How are you supposed to use the stacks project? My hope is that users will look for and find basic results on algebra/schemes/algebraic spaces/algebraic stacks in the stacks project and learn by locally reading. One problem is that the stacks project is already large enough so that finding a particular result may not be easy (there is an index of definitions). Hopefully, google will eventually get better at picking out spots in pdfs; also putting pointers from the blog to results in the stacks project seems to help.
How can you help? As you read the material you may find typos, small errors, annoyances, lemmas stated in an incomprehensible fashion, missing results, missing or incomplete proofs, have requests for additional results, etc. Whenever this happens we ask that you write a quick email to email@example.com. As another rule to add to the above we have: (0) If a (fixable) mistake is found then it gets fixed quickly.
Of course there are other ways you can help. There is a todo-list. If you have written an expository note on some material you might consider adding it to the stacks project (some of the chapters try to be more informal, see for example the chapter on etale morphisms). For another suggestion, read the last paragraph of the email by Kevin Buzzard I mentioned above!
Text editors and TeX have made the task of writing math papers easier (of course it hasn’t always led to better mathematics). It is for example trivial to move around lemmas, proofs, etc, whereas traditionally this was done by cutting and pasting (literally). Since internal referencing is automatic you do not have to worry about numbering. Hyperlinks make it possible to quickly jump back and forth between referent and reference (i.e., when checking all the assumptions are satisfied). All of these technological advances make it easy to write very long mathematical texts. In the stacks project we try to keep the basic layout of the LaTeX source files as simple as possible, see coding style. The idea is that this makes it easy for outsiders to quickly make a local edit, and that we can add layers by writing software that parses the text and adds additional features. Examples are the tags system (which provides stable references) and a python script to check for forward references (and coding style violations).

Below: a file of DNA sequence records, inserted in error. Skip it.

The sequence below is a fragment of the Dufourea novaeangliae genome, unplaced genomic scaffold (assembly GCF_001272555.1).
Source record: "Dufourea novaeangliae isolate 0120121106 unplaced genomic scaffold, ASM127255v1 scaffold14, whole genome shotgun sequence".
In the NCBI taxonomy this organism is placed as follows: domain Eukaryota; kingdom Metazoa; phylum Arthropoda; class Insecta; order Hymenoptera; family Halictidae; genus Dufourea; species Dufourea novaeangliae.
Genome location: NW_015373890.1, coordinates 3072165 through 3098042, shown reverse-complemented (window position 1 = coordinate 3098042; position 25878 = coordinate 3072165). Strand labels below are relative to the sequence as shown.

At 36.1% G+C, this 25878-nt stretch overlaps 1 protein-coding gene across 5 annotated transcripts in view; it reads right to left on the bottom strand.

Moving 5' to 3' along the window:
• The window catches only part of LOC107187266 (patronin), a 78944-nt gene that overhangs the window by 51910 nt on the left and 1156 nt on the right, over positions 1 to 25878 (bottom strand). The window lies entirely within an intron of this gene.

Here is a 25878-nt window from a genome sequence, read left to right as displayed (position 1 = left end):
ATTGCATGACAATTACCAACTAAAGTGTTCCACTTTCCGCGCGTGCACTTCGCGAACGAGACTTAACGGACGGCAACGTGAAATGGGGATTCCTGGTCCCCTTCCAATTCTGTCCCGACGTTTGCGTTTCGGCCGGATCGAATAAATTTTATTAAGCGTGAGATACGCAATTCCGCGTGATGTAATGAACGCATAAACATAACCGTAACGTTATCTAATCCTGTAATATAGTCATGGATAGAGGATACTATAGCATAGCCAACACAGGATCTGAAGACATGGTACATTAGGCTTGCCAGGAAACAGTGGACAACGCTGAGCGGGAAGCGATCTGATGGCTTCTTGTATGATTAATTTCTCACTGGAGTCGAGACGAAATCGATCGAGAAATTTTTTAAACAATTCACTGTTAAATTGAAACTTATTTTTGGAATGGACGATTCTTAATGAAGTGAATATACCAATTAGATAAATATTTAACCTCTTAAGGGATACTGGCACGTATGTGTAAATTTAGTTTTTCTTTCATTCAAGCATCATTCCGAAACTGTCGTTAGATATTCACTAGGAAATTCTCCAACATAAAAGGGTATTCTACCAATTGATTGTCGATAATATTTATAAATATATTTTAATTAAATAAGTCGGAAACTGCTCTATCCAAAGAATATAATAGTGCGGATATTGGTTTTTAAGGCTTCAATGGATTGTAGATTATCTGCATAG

Technological innovations will eventually improve the layout and presentation of the stacks project, e.g., by rendering LaTeX source directly on web pages, but this will not improve the mathematical exposition. So the contributions to the stacks project that really count are the mathematical ones.
What can we expect from the stacks project in the future? I’m not sure, we’ll see, but… it also depends on you!
I notice that your ground rules do not explicitly say if it is permitted to refer to applications of results which are not (the applications) proved completely in the Stacks book. Is that intentional? If I am not mistaken, the Bourbaki group had rules similar to yours (in particular, full proofs, no outside reference, complete references for everything done), but they allowed themselves the right to give indications of what the text was useful for (especially, of course, within the historial endnotes or exercises). To my mind, this is useful and potentially important. (E.g, a remark like “This remarkably boring-looking technical lemma turns out to be crucial in the proof of such and such highly interesting theorem, etc, etc”).
The way I have been thinking about the stacks project is that eventually there will be other layers, such as a “comments layer”, “references layer” and a “sign-off layer” (and maybe combined), where clicking on a lemma, proposition, or theorem would bring you to a list of comments, references, or sign-offs. Comments might be entries of the form you mentioned. References might be pointers to the literature. Sign-offs would be digital signatures of mathematicians who have verified the correctness of the result in question. Since we do not, as of now, have these layers, I am currently happy to add such comments to the text.
The idea of layers seems very interesting to me! I can imagine also that a “history” layer would be very nice.
Are there no layers currently because there is no good system (LaTeX or otherwise) to implement them?
Everything in its own time…
Have you ever considered spinning off some part of the stacks project and publishing it as a “stable release” hard copy book? Even though we live in the 21st century, a lot of mathematicians are still more comfortable with paper. I guess I’m thinking of the SGA project (presumably now canceled) which did produce hard copy books as well as electronic books.
The license allows any publisher to print any “version” of the stacks project and sell it as a book (see license for precise terms). I think of the stacks project as a live thing that keeps changing, which makes printing it, or a system of versions seem very strange.